How difficult is it to build up your own property portfolio?

Building your own property portfolioThere is an awful lot of comment in the popular press about the state of the worldwide property market but how can you make long term gains with limited risk? Is it really as easy as people might have you believe?

One of the truest phrases ever uttered about the property market is the fact that the best gains are made on a long term basis, even though there will be highs and lows during the intervening period.  There are so many major economies around the world linked to the property market that governments literally cannot afford property to continue falling in value on a long term basis.

Setting up your own property portfolio

The best property investor are the ones that are not in a rush to build up their portfolios, the ones who will take only calculated gambles rather than high risk ones which could literally ruin an investors existing portfolio or their whole financial footing.

While your first investment into the market is likely to be a concern, this will soon recede as long as you have a firm base.  If your first property is built on debt, you struggle with your repayments and markets collapse, you could literally be finished before you even started!

It is essential to start slowly, ensure that you are fully funded and able to service your debts out of existing income – whether this is personal income until you are able to arrange a lease on the property or rental income if there is a tenant available from day one. Once your first property starts to pick up in value and your continue to pay down any finance attached to it then you will start to see your equity in the home rise, i.e. your net profit after all debts are paid off.  So what then?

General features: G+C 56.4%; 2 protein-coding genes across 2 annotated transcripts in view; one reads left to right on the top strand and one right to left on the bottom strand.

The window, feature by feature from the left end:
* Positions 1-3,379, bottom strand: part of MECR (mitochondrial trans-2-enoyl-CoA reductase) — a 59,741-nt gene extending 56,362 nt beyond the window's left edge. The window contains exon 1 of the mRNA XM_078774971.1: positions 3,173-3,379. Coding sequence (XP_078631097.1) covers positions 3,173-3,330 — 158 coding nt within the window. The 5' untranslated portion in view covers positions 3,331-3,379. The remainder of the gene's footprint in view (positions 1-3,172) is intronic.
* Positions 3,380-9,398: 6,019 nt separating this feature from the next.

This is where it starts to get very interesting if for example you bought a house for £100,000 and saw it rise to £200,000 over time.  If you have paid off say £20,000 of your mortgage capital then you have £120,000 equity in the property (£200,000 – £100,000 + £20,000) which is in reality money which you could readily liquidate but at the expense of any future rise in the value of the property.  However, the £120,000 equity which you have in the property could be used as collateral to cover a new mortgage on a new property then as that property hopefully increases in value you can do the same again and use the equity on the second property as collateral for a mortgage on anther property.  It may sound easy in principle, which it is, but it is not that easy in practice.

A perfect world

In a perfect world you would be able to keep using equity in your newer properties as collateral for the next property.  If everything went to plan then not only should you be able to obtain a better rate on your finance by using another property as collateral but as time goes by the equity in your older properties should grow as you pay down the debt and (hopefully) property markets continue to edge higher, leaving more breathing space for your finances.

Life does not always go to plan!